The five best ways to warm up before a workout
Getting ready to hit the gym? Warming up your muscles and joints is only part of the preparation
Priming your body with a variety of drills is best for fending off injury and achieving peak performance. These five steps can help you warm up the right way.
1. The Warm Up
With the first 'warm up' stage, the onus should be on improving blood flow and raising your core temperature. If you're going to be lifting, this is particularly important.
Stiffness increases the risk of injury.
- Begin with some steady state cardio for 3-5 minutes with a moderate intensity.
- The rowing machine or an incline treadmill walk are good places to start.
2. Range of Motion
Now that you've raised your body's core temperature, it's time to prepare your joints. Depending on what muscle groups you are training, the joints involved in moving those muscles must be warmed-up in the right way.
For example, if you're hitting legs, try the pigeon stretch. This particular drill is popular with yoga practitioners. Aim to get your chest as close as possible to your foot on the leg in front.
Hold for 30 seconds, then repeat on the opposing leg.
This video offers a good demonstration:
Credit: O.B. Training & Sports Performance
Certain lifestyle habits can hinder your performance, so it's often worth including pre-activation for affected muscle groups. If you sit at a desk all day, your back may become tight and shoulders may be prone to internal (inward-facing) rotation.
Excessive sitting can also cause your glutes to switch off, putting extra strain on your hips. A couple of drills to include that warm-up these muscles the right way:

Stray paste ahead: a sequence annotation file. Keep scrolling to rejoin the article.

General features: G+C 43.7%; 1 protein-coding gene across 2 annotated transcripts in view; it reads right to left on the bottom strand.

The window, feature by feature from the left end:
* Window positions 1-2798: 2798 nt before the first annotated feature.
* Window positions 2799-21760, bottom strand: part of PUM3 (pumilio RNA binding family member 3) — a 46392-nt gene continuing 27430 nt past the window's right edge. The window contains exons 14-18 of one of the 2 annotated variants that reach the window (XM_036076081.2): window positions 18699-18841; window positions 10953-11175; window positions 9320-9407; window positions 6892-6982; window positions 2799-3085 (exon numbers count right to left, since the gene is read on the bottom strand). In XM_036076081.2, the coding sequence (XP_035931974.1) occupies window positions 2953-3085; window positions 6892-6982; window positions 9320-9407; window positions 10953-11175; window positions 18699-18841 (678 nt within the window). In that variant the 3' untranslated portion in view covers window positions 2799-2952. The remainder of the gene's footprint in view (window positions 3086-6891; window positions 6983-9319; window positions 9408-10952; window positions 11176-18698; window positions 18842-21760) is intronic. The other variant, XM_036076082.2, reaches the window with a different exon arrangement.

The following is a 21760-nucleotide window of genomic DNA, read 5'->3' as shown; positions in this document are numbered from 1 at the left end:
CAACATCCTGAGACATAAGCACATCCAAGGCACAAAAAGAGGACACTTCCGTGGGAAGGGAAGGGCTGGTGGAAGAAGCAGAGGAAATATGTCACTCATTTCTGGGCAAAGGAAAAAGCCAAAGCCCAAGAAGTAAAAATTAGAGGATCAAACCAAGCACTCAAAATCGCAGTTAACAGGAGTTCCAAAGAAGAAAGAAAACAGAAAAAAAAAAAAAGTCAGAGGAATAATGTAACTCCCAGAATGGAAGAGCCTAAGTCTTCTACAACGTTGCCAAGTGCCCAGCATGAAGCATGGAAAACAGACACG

- Hang from a pull-up bar and practice retracting your shoulder blades. Aim for 5-10 reps.
- Resistance band pull-aparts, focus on contracting your rear delts (shoulders). Aim for 20-25 reps, 1-2 sets.
These drills aren't counted as part of your main lifts, but they do help to recruit muscle fibres in areas that need prior activation.
4. Perfect the Patterns
As well as working on your range of motion, certain lifts require extra preparation. Warm up by nailing the correct movement patterns.
For example, if barbell squats are a firm feature of your training plan then holding a low bodyweight squat for blocks of 30 seconds can help prime your body for that lift.
Deadlift success also depends on your ability to hip hinge - a movement perfected by performing standard kettlebell swings.
5. Skill Work
Once your muscles, joints, tendons and ligaments are all warmed-up, you can spend around five minutes working on a skill.
This should be specific to the kind of workout you have on the agenda. For instance, a workout that involves chest, tricep and shoulder exercises will call on your 'pressing' strength.
You could begin this session by performing bodyweight dips. Dips are a great way to test your pressing potential.
Aim for three sets of 20 reps. Increase difficulty by holding the isometric contraction (top portion of the exercise as shown above) for a longer period of time.
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